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  1. Cryptic species present challenges across many subdisciplines of biology. Not all “cryptic” species, however, are truly cryptic; many are simply underexplored morphologically. We examined this idea for theAntistrophus rufusspecies complex, which previously contained three species thought to be morphologically cryptic. To determine whether theA. rufuscomplex are truly cryptic species, we assessed species boundaries of members of theA. rufusspecies complex using morphological, ecological, and DNA barcode data, and tested whether a set of 50 morphological characters could adequately diagnose these species. We revealed that this complex includes five species, and that there are useful phenotypic diagnostic characters for all members of this species complex. This enabled redescription of four species and the description ofAntistrophus laurenaeNastasi,sp. nov., which induces externally inconspicuous galls in stems ofSilphium integrifoliumMichx., a host not associated with other members of the complex. We use these new diagnostic characters to construct a key to the five species of therufuscomplex. We conclude that theA. rufuscomplex was not a true case of cryptic species. Our Bayesian analysis of DNA barcode data suggests possible cospeciation of members of therufuscomplex and theirSilphiumhost plants, but further study is necessary to better understand the evolution of host use in the lineage.

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    Free, publicly-accessible full text available May 21, 2025
  2. Globally, insects have been impacted by climate change, with bumble bees in particular showing range shifts and declining species diversity with global warming. This suggests heat tolerance is a likely factor limiting the distribution and success of these bees. Studies have shown high intraspecific variance in bumble bee thermal tolerance, suggesting biological and environmental factors may be impacting heat resilience. Understanding these factors is important for assessing vulnerability and finding environmental solutions to mitigate effects of climate change. In this study, we assess whether geographic range variation in bumble bees in the eastern United States is associated with heat tolerance and further dissect which other biological and environmental factors explain variation in heat sensitivity in these bees. We examine heat tolerance by caste, sex, and rearing condition (wild/lab) across six eastern US bumble bee species, and assess the role of age, reproductive status, body size, and interactive effects of humidity and temperature on thermal tolerance inBombus impatiens. We found marked differences in heat tolerance by species that correlate with each species' latitudinal range, habitat, and climatic niche, and we found significant variation in thermal sensitivity by caste and sex. Queens had considerably lower heat tolerance than workers and males, with greater tolerance when queens would first be leaving their natal nest, and lower tolerance after ovary activation. Wild bees tended to have higher heat tolerance than lab reared bees, and body size was associated with heat tolerance only in wild‐caught foragers. Humidity showed a strong interaction with heat effects, pointing to the need to regulate relative humidity in thermal assays and consider its role in nature. Altogether, we found most tested biological conditions impact thermal tolerance and highlight the stages of these bees that will be most sensitive to future climate change.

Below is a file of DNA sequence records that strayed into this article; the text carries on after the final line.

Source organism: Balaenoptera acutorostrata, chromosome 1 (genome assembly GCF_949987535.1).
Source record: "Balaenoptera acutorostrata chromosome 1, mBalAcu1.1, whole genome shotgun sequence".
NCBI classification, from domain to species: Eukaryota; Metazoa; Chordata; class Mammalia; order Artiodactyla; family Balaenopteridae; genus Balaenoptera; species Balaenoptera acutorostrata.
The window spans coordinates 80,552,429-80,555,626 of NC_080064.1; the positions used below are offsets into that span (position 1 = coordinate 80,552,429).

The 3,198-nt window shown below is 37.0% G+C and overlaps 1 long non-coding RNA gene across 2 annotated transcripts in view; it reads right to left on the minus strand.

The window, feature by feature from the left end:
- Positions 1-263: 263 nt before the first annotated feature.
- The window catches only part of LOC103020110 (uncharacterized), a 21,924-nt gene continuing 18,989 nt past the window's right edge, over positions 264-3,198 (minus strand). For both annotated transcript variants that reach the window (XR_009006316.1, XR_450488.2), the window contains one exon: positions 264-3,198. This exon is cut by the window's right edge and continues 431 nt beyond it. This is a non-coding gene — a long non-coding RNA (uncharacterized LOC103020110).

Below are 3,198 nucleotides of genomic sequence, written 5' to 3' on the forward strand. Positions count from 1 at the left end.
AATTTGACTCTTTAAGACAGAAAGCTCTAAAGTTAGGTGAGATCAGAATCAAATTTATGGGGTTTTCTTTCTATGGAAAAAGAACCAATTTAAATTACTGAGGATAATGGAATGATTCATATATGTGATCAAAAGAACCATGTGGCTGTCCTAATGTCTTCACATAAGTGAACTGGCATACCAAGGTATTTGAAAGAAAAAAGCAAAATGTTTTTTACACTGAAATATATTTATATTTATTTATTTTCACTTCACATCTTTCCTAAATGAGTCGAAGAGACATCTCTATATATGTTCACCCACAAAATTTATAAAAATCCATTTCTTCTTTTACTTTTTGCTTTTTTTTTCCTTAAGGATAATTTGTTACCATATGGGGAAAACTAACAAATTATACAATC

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    Free, publicly-accessible full text available November 1, 2024
  3. Climate change poses a threat to organisms across the world, with cold-adapted species such as bumble bees (Bombus spp.) at particularly high risk. Understanding how organisms respond to extreme heat events associated with climate change as well as the factors that increase resilience or prime organisms for future stress can inform conservation actions. We investigated the effects of heat stress within different contexts (duration, periodicity, with and without access to food, and in the laboratory versus field) on bumble bee (Bombus impatiens) survival and heat tolerance. We found that both prolonged (5 h) heat stress and nutrition limitation were negatively correlated with worker bee survival and thermal tolerance. However, the effects of these acute stressors were not long lasting (no difference in thermal tolerance among treatment groups after 24 h). Additionally, intermittent heat stress, which more closely simulates the forager behavior of leaving and returning to the nest, was not negatively correlated with worker thermal tolerance. Thus, short respites may allow foragers to recover from thermal stress. Moreover, these results suggest there is no priming effect resulting from short- or long-duration exposure to heat – bees remained equally sensitive to heat in subsequent exposures. In field-caught bumble bees, foragers collected during warmer versus cooler conditions exhibited similar thermal tolerance after being allowed to recover in the lab for 16 h. These studies offer insight into the impacts of a key bumble bee stressor and highlight the importance of recovery duration, stressor periodicity and context on bumble bee thermal tolerance outcomes.